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The College of Nursing and Health Care Professions is comprised of diverse health care disciplines, including nursing, health care administration, athletic training, public health and health care informatics. We are united by the common goal of training the next generation of health care professionals and leaders to effectively address health care challenges. The content of this blog includes perspectives on current health care topics, discussion about health care trends, a showcase of successful alumni and faculty and posts about our passion for our respective fields.
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Treating Behavioral Health Patients in the Emergency Room

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ER nurses deal with an incredible variety of cases every shift, and not every medical problem causes visible signs. There is an increasing trend toward behavioral health patients seeking emergency room care, simply because they have nowhere else to turn or because their family members brought them to the ER when the mental disorder became unmanageable. Behavioral health patients can present an array of challenges, which may include delusions, aggression and suicide ideation. Every emergency care nurse should know how to handle behavioral health patients. You can gain the knowledge and skills you need via an RN to BSN degree program and continuing education courses.

Follow established protocols for de-escalation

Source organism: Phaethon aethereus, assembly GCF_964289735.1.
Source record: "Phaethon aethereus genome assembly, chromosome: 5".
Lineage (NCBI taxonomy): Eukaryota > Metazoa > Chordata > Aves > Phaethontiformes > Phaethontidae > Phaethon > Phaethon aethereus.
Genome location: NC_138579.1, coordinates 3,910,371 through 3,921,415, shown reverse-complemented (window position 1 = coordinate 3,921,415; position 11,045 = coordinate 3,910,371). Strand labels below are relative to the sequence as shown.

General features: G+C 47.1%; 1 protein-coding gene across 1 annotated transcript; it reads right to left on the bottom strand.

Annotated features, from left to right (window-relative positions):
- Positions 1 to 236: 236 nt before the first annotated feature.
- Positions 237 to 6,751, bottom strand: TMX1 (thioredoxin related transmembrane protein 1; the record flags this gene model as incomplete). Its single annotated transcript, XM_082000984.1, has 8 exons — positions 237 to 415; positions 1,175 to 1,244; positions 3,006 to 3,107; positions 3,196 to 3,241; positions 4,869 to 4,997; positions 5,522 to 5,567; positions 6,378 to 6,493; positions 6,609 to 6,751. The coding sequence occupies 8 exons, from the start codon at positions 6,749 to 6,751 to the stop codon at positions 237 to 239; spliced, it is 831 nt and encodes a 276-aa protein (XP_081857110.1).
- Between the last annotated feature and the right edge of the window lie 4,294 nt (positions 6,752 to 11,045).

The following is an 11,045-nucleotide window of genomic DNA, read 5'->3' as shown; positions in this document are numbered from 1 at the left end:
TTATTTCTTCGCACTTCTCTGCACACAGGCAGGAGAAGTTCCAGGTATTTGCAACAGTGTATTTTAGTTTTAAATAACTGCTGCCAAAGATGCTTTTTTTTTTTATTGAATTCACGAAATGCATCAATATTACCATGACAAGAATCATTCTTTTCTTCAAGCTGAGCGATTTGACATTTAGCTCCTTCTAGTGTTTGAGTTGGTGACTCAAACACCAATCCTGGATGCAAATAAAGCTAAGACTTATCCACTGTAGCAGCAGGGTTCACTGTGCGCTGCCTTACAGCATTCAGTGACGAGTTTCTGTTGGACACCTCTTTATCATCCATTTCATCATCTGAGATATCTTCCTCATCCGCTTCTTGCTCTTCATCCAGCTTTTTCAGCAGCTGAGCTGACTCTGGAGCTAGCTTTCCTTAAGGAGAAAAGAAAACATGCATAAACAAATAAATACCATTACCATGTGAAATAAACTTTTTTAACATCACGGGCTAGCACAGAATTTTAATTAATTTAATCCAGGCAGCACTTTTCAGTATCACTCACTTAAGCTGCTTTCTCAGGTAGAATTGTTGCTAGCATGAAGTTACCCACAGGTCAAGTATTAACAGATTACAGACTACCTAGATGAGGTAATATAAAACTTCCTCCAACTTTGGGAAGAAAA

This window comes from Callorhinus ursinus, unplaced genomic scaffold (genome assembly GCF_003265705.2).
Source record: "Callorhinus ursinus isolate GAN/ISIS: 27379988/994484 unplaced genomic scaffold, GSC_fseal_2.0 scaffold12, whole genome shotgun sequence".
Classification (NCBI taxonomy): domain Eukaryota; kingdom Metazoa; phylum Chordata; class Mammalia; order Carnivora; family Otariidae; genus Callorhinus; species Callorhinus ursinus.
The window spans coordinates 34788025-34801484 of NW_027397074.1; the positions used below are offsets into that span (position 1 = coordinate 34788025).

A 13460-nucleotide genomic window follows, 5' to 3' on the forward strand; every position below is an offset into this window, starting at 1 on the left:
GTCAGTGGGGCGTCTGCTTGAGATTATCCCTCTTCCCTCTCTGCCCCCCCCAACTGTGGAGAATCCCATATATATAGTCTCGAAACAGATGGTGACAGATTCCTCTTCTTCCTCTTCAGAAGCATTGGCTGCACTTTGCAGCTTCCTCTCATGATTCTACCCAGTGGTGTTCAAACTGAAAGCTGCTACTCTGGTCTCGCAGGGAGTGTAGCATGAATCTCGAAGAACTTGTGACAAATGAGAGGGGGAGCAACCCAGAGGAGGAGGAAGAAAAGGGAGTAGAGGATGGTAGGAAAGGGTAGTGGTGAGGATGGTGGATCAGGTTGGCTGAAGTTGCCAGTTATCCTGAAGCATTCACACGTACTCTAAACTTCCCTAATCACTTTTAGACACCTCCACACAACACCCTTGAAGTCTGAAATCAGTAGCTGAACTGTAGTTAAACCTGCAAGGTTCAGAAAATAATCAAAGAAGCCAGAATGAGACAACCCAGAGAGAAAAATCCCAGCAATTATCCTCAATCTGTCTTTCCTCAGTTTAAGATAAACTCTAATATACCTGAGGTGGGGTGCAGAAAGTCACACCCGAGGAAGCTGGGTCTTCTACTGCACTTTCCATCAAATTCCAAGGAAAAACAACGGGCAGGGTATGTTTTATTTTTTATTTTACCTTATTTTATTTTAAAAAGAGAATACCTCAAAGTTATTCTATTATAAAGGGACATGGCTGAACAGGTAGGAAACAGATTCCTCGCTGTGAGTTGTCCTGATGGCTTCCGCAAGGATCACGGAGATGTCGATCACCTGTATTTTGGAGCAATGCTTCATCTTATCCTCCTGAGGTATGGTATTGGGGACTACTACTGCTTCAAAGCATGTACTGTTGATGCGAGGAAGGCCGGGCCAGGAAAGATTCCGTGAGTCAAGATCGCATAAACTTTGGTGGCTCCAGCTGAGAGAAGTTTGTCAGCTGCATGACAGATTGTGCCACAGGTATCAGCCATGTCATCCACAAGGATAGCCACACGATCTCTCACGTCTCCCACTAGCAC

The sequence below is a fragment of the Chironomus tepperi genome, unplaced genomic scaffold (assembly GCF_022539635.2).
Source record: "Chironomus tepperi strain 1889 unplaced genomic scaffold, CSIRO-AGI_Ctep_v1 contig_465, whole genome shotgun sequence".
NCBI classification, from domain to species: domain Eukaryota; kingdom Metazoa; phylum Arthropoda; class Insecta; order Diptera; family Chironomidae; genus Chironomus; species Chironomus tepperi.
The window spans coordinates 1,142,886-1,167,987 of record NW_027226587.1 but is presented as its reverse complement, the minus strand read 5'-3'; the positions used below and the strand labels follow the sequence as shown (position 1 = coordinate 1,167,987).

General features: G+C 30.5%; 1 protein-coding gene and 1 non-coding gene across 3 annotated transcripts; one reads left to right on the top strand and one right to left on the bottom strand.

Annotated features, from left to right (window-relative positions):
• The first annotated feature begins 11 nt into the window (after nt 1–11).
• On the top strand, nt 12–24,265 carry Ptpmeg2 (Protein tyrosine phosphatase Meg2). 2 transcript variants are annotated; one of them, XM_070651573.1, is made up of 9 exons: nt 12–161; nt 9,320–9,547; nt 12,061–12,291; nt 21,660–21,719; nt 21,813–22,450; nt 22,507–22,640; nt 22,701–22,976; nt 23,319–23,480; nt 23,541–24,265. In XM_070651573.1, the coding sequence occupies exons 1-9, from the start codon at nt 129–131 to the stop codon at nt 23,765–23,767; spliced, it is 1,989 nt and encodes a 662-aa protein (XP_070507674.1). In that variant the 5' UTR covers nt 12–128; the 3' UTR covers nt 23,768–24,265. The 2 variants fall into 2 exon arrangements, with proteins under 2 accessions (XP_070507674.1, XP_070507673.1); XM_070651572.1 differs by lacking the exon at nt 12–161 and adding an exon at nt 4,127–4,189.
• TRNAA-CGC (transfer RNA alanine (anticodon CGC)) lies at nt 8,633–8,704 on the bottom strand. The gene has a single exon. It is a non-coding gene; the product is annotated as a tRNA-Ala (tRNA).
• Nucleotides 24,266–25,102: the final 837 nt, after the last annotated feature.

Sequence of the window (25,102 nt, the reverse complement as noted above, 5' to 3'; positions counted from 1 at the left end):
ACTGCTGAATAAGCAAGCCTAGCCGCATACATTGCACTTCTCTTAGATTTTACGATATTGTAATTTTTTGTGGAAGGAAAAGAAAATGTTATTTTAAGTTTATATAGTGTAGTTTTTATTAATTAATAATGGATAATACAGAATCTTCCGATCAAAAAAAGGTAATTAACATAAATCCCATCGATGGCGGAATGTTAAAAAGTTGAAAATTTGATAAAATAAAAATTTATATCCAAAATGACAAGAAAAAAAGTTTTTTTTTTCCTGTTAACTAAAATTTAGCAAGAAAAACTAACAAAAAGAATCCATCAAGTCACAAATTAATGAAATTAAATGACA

Behavioral health patients in your ER may become agitated and aggressive because they are out of medication, withdrawing from addictive substances or simply frustrated about trying to get the help they need. Whenever possible, rely on verbal techniques to de-escalate these patients. These include:

  • Remain calm and respectful.
  • Avoid arguing or provoking the patient.
  • Listen actively.
  • Identify and verbally acknowledge needs and wants.
  • Speak concisely, and repeat yourself when necessary.
  • Offer choices.

Only when it’s absolutely necessary, you should defer to the established protocols for physical de-escalation. Combative patients may require physical or chemical restraining. Always follow your hospital’s guidelines, which should be the same as the de-escalation guidelines of the Centers for Medicare and Medicaid Services or The Joint Commission.

Ensure the safety of all

Identify and manage potential threats to the safety of yourself, your colleagues and all of your patients. Don’t hesitate to call hospital security if needed. Patients who have expressed a desire to harm themselves, and those who have already attempted self-harm, need to be in a safe space that lacks any objects a patient could use for self-harm. These patients should be given a gown or paper scrubs to wear, and all personal possessions, including clothing and shoes, should be secured.

Use respectful language

Mental health crises are very hard for the patients. Remind yourself that the patient’s behavior is being caused by a mental health disorder—it isn’t a personal attack on you. Always use respectful language, even if the patient is berating you. Keep your tone of voice calm and your speaking volume low. Address the patient by the name he or she wants to be called, and reassure the patient that you want to help.

Consider medical clearance

Metabolic and physical ailments can cause or exacerbate mental health disorders. Every patient who arrives at your ER with evidence of behavioral health problems should be evaluated for an underlying cause, such as head trauma. Only after a patient has been cleared should you start the search for a bed in the psychiatric wing.

Nursing students at Grand Canyon University can choose from online and on-campus options. Our College of Nursing and Health Care Professions invites you to click on the Request More Information button to explore our popular RN to BSN program.